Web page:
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NativeScript Core

Note: This is an experimental feature and some details may change in future.

Introduction

The current implementaion of NativeScript for Android utilizes both V8 and Dalvik/ART garbage collectors. Having two garbage collectors may provide challenges for memory management in some scenarios. This articles describes an experimental feature that allows you better fine control for memory management.

Runtime Internal Workings

Every NativeScript for Android app is comprised of two managed heaps - one for Java (Dalvik/ART VM) and another for JavaScript (V8). Every time when an app executes JavaScript code as follows

var file = new java.io.File("somefile");

it creates two objects - one in the JavaScript heap and another in the Java heap. The JavaScript object serves only as a proxy to the actual Java object. Thus the size of the JavaScript object is very small. Suppose the app has to execute the following line

let success = file.delete();

The only information we need is some sort of id in order to find the corresponding Java object and call delete() on it. Currently we use int32 for the id. So practically, we can think of file as

let file = { javaObjectId: 123 };

if the actual id has value 123. In other worlds, creating JavaScript objects is very cheap.

Having said that, this could lead to some scenarios where there are unreachable JavaScript objects (e.g. effective garbage) for which the corresponding Java objects hold a lot of memory (think of Bitmap, String, StringBuilder, I/O buffers, etc.). But because there is little or no memory pressure in the JavaScript heap there is no reason for V8 GC to kick off. Therefore NativeScript for Android runtime doesn't have the chance to release the Java object handles (if any). This could cause OutOfMemoryError.

Syncronizing Garabage Collectors

In order to mitigate such issues we provide an experimental feature which tries to synchronize both garbage collectors. One option is to trigger GC for the JavaScript heap so it collect all unreachable JavaScript objects which can hold reference to potentially large Java objects. There are three possible approaches.

Explicitly Triggering GC

The default Android project template is configured to expose global gc() function. You can call gc() whenever you consider there is effective garbage in the JavaScript heap that pottentially hold reference to large Java objects. For example, calling gc() in Activity's onDestroy() might be a good option if the activity in question a root of a large object hierarchy.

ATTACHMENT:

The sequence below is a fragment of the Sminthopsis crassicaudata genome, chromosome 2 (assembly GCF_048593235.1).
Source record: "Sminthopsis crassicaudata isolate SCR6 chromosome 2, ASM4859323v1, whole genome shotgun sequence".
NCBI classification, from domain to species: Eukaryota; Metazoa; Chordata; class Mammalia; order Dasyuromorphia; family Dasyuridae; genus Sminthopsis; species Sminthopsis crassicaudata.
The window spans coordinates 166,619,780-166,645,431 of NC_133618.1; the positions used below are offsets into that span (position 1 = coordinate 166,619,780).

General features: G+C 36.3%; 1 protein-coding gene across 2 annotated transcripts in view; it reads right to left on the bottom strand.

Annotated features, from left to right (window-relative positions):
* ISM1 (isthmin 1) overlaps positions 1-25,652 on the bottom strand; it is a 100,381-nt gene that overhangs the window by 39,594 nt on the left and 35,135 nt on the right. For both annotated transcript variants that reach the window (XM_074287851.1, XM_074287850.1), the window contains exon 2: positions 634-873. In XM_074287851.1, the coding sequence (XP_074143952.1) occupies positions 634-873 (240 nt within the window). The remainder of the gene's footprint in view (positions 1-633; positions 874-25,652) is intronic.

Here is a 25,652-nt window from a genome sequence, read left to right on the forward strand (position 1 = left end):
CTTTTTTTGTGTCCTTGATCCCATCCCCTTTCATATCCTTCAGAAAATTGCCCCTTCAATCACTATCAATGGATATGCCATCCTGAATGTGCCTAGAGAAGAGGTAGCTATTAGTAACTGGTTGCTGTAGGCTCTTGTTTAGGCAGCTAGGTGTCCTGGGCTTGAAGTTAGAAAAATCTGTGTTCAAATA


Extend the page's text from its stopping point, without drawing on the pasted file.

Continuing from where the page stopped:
Using gcThrottleTime parameter

You can use gcThrottleTime parameter to notify NativeScript runtime to trigger GC in the JavaScript heap during GC in the Java heap. The value of this parameter is measured in milliseconds. The value of 0 (zero) disables this parameter.

{
  "android": {
    "v8Flags": "--expose_gc",
    "gcThrottleTime": 500
  }
}

Here is how it works. When a GC happens for the Java heap NativeScript runtime will check if it has to notify the V8 engine that it has to perform full garbage collection. The check is throttled using the time defined by gcThrottleTime parameter. For the example above, if the runtime has not notified the V8 engine in the last 500 milliseconds it will send a notification to the V8 engine to it can perform full GC. It is not guaranteed that the GC will be performed on the next JavaScript statement. The current implementation triggers GC the every second Java method invocation or on every Java object allocation. It is recommended to tune this parameter depending on the memory allocation pattern of your application.

Using memoryCheckInterval and freeMemoryRatio parameters

The previous strategy (using gcThrottleTime parameter) may not work for all scenarios. For example, if your app allocates large Java objects in a loop then using gcThrottleTime parameter may not be enough to prevent your app from OutOfMemoryError. For such scenario we provide the pair memoryCheckInterval and freeMemoryRatio which may help. The value of memoryCheckInterval parameter is measured in milliseconds and the value of 0 (zero) disables this approach. The value of freeMemoryRatio is measured in percentage (from 0.0 to 1.0) where the value of 0.0 disables this approach.

{
  "android": {
    "v8Flags": "--expose_gc",
    "memoryCheckInterval": 500,
    "freeMemoryRatio": 0.50
  }
}

Here is how it works. NativeScript runtime starts a new thread which monitors the avaivble memory. It calculates the ratio of free/total memory on a regular basis using the value specified with memoryCheckInterval. If the calculated ratio is less than freeMemoryRatio it notifies the V8 engine that it has to perform full GC. It is not guaranteed that the GC will be performed on the next JavaScript statement. The current implementation triggers GC the every second Java method invocation or on every Java object allocation. It is recommended to tune this parameter depending on the memory allocation pattern of your application.

Best Practices

The described approaches are not mutually exclusive. You can combine them as it may fit. Here are a few guidelines that you may find useful:

  • Reuse object whenever possible
  • Use object pools
  • Avoid using large I/O buffers. In many cases 64KB is optimal size
  • Avoid loading large images
  • Avoid allocating many large objects at once
  • Avoid allocating objects in loops

Be cautious when you write closures as it often hard to observe object retentions along all the reference chain.